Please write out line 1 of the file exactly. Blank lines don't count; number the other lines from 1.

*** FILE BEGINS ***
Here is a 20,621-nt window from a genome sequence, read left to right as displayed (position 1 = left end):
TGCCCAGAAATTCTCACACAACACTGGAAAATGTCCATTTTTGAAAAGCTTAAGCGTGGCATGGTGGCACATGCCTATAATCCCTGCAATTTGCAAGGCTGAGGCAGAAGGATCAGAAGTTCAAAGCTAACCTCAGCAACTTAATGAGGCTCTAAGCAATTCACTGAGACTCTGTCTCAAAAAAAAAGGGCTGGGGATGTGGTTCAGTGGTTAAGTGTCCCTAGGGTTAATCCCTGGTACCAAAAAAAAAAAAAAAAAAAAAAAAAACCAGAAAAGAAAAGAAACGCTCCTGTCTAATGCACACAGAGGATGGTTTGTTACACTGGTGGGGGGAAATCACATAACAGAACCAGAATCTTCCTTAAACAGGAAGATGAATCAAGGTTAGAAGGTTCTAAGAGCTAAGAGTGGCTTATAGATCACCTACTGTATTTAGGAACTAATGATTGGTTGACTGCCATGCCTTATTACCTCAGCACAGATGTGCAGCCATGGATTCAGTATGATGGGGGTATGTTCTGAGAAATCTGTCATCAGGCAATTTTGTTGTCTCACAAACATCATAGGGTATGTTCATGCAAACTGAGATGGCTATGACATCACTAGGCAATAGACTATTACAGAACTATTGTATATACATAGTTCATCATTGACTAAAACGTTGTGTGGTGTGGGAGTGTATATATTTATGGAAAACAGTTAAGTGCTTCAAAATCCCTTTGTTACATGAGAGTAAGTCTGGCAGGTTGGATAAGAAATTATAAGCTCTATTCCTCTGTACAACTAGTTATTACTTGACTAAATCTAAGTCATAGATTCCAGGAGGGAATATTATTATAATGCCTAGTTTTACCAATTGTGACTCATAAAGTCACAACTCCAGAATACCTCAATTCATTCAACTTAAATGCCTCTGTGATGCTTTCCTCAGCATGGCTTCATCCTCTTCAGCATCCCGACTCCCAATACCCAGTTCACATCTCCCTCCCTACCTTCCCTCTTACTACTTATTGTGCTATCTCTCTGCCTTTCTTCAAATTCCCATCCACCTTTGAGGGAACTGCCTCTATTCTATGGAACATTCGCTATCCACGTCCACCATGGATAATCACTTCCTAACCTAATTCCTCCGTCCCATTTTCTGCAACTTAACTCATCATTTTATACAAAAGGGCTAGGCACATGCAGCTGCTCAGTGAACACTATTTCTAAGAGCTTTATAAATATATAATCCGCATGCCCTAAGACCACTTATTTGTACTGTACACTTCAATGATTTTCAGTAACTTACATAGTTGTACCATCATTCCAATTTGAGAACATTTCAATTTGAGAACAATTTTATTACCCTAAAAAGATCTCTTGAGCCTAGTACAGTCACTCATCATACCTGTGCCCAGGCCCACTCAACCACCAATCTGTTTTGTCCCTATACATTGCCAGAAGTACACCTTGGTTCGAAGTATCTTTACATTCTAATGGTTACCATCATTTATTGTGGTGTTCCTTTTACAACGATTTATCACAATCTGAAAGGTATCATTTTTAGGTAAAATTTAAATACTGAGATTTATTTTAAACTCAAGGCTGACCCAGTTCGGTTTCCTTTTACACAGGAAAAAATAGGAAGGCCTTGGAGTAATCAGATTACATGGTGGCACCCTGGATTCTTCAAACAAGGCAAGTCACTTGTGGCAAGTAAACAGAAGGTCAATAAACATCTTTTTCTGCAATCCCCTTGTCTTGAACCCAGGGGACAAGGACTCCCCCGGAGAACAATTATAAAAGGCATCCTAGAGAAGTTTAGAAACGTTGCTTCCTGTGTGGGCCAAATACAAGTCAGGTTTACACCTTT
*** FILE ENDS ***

Here is a 20,621-nt window from a genome sequence, read left to right as displayed (position 1 = left end):